Figure 4 shows a typical scenario in which QoS is applied within a switch and across ISLs, helping ensure critical application performance during network congestion. Several devices share the same ISL to communicate across the network. If the ISL becomes congested, QoS begins to prioritize traffic. Whether servers are talking to the same storage or different subsystems, QoS prioritizes output order, thereby in this case helping ensure that the traffic for queue 2 and queue 3 receives preferential treatment to bandwidth over queue 4.
Figure 4. QoS Applied in Switch and Across ISLs
QoS is useful in many different scenarios. One important scenario is when a network failure occurs. A failure could be the result of a network outage or simply a storage subsystem interface failure that forces failover traffic to another interface. In both situations bandwidth in the network can become constrained at crucial points. Enabling QoS prior to a failure allows users to determine which applications should have priority.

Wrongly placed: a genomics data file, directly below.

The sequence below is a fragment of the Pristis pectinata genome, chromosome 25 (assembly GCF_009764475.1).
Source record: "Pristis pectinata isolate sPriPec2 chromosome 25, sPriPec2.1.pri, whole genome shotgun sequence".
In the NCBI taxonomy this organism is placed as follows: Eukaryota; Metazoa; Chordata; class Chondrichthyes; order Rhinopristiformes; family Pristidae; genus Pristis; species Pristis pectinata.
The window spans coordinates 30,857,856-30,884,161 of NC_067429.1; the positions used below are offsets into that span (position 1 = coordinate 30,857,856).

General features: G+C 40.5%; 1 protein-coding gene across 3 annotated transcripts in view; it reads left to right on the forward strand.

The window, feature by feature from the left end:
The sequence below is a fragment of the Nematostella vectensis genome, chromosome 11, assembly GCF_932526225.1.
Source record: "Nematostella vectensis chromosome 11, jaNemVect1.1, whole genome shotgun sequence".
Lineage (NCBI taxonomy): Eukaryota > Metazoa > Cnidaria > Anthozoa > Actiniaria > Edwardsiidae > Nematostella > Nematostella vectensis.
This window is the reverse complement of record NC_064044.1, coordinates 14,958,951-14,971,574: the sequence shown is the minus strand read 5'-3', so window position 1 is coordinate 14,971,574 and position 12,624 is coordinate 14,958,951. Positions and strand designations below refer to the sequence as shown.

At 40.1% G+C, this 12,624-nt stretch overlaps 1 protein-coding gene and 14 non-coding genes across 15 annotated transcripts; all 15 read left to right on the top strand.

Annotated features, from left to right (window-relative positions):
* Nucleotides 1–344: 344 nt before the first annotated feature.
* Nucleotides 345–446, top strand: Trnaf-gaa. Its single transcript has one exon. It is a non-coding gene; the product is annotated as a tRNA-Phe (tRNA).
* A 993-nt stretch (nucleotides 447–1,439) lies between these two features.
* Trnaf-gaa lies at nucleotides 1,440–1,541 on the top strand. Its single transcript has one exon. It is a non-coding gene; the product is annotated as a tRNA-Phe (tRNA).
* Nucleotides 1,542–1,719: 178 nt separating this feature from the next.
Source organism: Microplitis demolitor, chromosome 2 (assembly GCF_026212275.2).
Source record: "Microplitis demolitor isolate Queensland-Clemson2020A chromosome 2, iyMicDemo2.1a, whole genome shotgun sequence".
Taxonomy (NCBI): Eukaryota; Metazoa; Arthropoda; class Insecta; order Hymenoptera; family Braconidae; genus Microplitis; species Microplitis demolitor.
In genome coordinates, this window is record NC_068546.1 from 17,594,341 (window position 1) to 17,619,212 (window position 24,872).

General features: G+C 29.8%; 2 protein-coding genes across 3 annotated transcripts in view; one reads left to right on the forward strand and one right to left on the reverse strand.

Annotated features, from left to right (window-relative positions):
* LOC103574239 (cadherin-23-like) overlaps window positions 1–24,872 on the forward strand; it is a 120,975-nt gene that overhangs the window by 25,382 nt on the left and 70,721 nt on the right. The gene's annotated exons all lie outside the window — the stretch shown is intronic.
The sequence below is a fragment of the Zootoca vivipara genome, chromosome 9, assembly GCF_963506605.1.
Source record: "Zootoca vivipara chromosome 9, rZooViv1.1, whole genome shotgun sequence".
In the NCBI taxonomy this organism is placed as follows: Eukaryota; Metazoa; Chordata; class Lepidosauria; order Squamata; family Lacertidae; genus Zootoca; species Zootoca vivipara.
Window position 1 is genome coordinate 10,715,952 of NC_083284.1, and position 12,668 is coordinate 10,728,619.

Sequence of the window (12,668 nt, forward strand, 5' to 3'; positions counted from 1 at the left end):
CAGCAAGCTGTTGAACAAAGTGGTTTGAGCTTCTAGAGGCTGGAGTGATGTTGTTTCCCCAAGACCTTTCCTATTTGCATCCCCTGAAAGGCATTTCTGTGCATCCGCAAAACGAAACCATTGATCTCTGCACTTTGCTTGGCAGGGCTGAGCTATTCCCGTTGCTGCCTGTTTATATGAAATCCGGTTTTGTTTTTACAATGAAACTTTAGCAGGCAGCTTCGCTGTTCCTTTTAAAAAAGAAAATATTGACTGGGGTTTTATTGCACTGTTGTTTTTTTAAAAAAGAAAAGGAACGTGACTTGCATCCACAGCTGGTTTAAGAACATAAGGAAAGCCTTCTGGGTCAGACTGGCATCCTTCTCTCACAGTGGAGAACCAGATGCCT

The evolving storage network demands a feature set that enables users to manage traffic from end to end. The Cisco MDS 9000 Family of switches and directors offers the features to support a dynamic and responsive data center. The second-generation modules for the Cisco MDS 9000 Family platform empower users to take control of the network and offer true traffic engineering.
With the swift adoption of oversubscription in the switch as a cost reducer, Cisco is continuing its industry-leading flexibility between cost and performance. Bandwidth allocation makes the choice between cost and performance simple by offering the flexibility to allow line-rate performance at oversubscribed cost. Completing the traffic-management strategy by enabling QoS within the network helps ensure that SLAs and application requirements are met during normal operation and in times of heavy network load.
Together, bandwidth allocation and QoS, coupled with the rest of the award-winning Cisco feature set, offer a feature-rich switch while providing low-cost connectivity.